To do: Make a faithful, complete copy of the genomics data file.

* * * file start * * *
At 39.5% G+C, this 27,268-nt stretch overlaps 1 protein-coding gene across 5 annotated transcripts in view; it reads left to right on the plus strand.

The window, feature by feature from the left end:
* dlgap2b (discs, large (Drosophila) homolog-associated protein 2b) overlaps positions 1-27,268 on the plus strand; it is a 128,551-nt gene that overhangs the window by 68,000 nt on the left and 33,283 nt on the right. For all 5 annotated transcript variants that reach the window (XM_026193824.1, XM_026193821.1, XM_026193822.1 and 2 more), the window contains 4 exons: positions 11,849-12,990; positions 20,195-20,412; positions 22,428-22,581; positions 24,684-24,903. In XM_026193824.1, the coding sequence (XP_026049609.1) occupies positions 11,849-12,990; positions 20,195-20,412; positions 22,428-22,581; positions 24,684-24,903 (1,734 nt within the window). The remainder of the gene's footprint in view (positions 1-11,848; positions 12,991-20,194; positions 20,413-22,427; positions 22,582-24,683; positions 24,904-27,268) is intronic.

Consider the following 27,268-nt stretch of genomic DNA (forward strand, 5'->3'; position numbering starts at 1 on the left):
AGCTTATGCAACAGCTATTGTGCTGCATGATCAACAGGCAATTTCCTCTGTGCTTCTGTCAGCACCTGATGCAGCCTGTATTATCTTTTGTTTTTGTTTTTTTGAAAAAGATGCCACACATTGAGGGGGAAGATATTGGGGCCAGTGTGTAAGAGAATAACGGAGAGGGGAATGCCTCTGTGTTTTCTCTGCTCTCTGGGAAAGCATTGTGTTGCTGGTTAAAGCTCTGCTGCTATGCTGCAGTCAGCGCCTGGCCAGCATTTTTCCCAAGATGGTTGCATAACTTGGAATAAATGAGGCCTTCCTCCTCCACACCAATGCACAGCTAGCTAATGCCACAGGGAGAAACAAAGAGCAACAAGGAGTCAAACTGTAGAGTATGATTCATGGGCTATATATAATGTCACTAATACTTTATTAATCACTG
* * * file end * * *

At 39.5% G+C, this 27,268-nt stretch overlaps 1 protein-coding gene across 5 annotated transcripts in view; it reads left to right on the plus strand.

The window, feature by feature from the left end:
* dlgap2b (discs, large (Drosophila) homolog-associated protein 2b) overlaps positions 1-27,268 on the plus strand; it is a 128,551-nt gene that overhangs the window by 68,000 nt on the left and 33,283 nt on the right. For all 5 annotated transcript variants that reach the window (XM_026193824.1, XM_026193821.1, XM_026193822.1 and 2 more), the window contains 4 exons: positions 11,849-12,990; positions 20,195-20,412; positions 22,428-22,581; positions 24,684-24,903. In XM_026193824.1, the coding sequence (XP_026049609.1) occupies positions 11,849-12,990; positions 20,195-20,412; positions 22,428-22,581; positions 24,684-24,903 (1,734 nt within the window). The remainder of the gene's footprint in view (positions 1-11,848; positions 12,991-20,194; positions 20,413-22,427; positions 22,582-24,683; positions 24,904-27,268) is intronic.

Consider the following 27,268-nt stretch of genomic DNA (forward strand, 5'->3'; position numbering starts at 1 on the left):
AGCTTATGCAACAGCTATTGTGCTGCATGATCAACAGGCAATTTCCTCTGTGCTTCTGTCAGCACCTGATGCAGCCTGTATTATCTTTTGTTTTTGTTTTTTTGAAAAAGATGCCACACATTGAGGGGGAAGATATTGGGGCCAGTGTGTAAGAGAATAACGGAGAGGGGAATGCCTCTGTGTTTTCTCTGCTCTCTGGGAAAGCATTGTGTTGCTGGTTAAAGCTCTGCTGCTATGCTGCAGTCAGCGCCTGGCCAGCATTTTTCCCAAGATGGTTGCATAACTTGGAATAAATGAGGCCTTCCTCCTCCACACCAATGCACAGCTAGCTAATGCCACAGGGAGAAACAAAGAGCAACAAGGAGTCAAACTGTAGAGTATGATTCATGGGCTATATATAATGTCACTAATACTTTATTAATCACTG